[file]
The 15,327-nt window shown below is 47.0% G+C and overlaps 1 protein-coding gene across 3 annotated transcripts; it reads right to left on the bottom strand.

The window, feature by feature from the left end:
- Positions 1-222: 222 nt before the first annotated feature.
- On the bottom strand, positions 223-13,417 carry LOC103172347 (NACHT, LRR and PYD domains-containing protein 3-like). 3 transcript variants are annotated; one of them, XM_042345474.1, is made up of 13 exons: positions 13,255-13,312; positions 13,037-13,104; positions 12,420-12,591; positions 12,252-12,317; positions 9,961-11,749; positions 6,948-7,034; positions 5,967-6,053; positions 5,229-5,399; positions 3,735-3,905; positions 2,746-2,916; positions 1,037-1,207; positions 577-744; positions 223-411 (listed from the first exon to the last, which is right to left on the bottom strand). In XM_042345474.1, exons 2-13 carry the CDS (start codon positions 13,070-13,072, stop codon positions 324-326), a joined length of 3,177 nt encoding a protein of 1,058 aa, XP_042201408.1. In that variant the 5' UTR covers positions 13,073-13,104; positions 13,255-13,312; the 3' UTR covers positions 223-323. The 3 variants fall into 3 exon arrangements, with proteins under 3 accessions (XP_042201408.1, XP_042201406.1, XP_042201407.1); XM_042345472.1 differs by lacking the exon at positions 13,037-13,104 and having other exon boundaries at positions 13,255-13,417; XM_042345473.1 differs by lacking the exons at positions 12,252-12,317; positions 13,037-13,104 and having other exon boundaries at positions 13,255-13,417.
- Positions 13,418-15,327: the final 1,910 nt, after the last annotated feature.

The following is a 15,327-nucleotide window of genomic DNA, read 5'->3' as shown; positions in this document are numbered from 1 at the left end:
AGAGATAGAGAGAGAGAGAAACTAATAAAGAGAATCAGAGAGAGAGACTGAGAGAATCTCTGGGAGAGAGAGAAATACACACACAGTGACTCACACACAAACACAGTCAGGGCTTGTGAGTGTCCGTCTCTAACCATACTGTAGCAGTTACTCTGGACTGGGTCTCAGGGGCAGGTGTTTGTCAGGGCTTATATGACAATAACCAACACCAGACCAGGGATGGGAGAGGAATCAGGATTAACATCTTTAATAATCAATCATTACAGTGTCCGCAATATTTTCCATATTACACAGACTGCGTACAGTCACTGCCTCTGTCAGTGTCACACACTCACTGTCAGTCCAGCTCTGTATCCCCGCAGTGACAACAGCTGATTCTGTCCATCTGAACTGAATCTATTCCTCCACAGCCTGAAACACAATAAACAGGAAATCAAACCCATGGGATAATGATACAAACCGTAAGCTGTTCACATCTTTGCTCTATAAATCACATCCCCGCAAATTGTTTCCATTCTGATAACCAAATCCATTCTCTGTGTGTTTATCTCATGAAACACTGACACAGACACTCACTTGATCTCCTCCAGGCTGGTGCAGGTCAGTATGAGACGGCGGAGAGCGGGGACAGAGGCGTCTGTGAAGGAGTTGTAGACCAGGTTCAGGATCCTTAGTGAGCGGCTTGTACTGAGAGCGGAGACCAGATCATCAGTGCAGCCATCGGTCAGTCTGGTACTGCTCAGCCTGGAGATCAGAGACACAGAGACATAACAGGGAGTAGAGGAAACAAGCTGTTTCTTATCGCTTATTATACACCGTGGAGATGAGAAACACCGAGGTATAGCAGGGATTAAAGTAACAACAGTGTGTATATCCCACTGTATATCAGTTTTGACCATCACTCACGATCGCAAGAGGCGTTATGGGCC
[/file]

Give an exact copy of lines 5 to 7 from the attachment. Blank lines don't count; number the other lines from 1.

- Positions 13,418-15,327: the final 1,910 nt, after the last annotated feature.

The following is a 15,327-nucleotide window of genomic DNA, read 5'->3' as shown; positions in this document are numbered from 1 at the left end:
AGAGATAGAGAGAGAGAGAAACTAATAAAGAGAATCAGAGAGAGAGACTGAGAGAATCTCTGGGAGAGAGAGAAATACACACACAGTGACTCACACACAAACACAGTCAGGGCTTGTGAGTGTCCGTCTCTAACCATACTGTAGCAGTTACTCTGGACTGGGTCTCAGGGGCAGGTGTTTGTCAGGGCTTATATGACAATAACCAACACCAGACCAGGGATGGGAGAGGAATCAGGATTAACATCTTTAATAATCAATCATTACAGTGTCCGCAATATTTTCCATATTACACAGACTGCGTACAGTCACTGCCTCTGTCAGTGTCACACACTCACTGTCAGTCCAGCTCTGTATCCCCGCAGTGACAACAGCTGATTCTGTCCATCTGAACTGAATCTATTCCTCCACAGCCTGAAACACAATAAACAGGAAATCAAACCCATGGGATAATGATACAAACCGTAAGCTGTTCACATCTTTGCTCTATAAATCACATCCCCGCAAATTGTTTCCATTCTGATAACCAAATCCATTCTCTGTGTGTTTATCTCATGAAACACTGACACAGACACTCACTTGATCTCCTCCAGGCTGGTGCAGGTCAGTATGAGACGGCGGAGAGCGGGGACAGAGGCGTCTGTGAAGGAGTTGTAGACCAGGTTCAGGATCCTTAGTGAGCGGCTTGTACTGAGAGCGGAGACCAGATCATCAGTGCAGCCATCGGTCAGTCTGGTACTGCTCAGCCTGGAGATCAGAGACACAGAGACATAACAGGGAGTAGAGGAAACAAGCTGTTTCTTATCGCTTATTATACACCGTGGAGATGAGAAACACCGAGGTATAGCAGGGATTAAAGTAACAACAGTGTGTATATCCCACTGTATATCAGTTTTGACCATCACTCACGATCGCAAGAGGCGTTATGGGCC